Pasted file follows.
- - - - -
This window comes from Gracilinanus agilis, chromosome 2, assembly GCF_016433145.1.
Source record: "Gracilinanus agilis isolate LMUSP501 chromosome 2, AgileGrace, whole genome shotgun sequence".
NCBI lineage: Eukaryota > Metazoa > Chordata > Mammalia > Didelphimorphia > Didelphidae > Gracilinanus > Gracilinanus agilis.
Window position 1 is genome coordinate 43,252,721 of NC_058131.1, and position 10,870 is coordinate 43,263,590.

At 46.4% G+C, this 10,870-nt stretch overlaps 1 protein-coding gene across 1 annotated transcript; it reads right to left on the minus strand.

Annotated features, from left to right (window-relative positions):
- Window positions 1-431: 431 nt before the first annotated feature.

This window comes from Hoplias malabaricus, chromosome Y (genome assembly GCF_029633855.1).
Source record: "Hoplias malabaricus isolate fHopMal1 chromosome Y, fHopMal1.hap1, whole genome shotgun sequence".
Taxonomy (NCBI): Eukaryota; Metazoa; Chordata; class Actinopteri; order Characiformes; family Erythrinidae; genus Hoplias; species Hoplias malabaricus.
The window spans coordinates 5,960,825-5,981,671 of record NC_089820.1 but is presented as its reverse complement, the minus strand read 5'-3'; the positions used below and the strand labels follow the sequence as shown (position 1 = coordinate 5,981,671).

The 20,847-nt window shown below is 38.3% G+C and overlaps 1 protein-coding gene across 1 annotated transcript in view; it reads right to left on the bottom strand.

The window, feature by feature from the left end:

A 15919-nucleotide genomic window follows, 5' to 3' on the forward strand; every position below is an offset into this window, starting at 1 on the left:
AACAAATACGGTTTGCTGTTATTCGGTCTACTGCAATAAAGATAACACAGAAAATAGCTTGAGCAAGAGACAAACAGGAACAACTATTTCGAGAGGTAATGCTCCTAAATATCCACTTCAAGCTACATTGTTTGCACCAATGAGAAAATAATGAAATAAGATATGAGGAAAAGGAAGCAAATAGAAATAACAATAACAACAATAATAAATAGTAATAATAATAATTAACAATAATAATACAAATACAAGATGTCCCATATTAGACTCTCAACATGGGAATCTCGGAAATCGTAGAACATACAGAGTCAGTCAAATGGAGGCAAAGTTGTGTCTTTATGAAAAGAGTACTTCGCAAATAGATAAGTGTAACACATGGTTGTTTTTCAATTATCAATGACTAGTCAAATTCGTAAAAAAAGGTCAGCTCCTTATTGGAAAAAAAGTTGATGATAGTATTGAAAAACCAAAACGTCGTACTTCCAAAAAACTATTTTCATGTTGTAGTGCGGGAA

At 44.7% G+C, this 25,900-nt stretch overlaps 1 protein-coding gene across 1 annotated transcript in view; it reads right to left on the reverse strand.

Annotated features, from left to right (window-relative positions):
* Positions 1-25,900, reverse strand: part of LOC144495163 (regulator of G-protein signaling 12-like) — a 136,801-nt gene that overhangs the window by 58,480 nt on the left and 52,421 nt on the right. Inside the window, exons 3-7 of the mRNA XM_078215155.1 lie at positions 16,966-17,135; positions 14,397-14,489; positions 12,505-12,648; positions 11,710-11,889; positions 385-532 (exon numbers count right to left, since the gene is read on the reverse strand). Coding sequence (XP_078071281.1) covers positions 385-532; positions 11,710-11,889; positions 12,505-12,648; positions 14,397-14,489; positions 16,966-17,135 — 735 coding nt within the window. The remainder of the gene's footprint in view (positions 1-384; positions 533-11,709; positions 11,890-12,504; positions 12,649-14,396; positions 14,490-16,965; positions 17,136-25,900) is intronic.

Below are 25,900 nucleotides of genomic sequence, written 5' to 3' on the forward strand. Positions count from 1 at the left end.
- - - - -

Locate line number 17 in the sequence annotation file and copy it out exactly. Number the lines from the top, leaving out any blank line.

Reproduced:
Annotated features, from left to right (window-relative positions):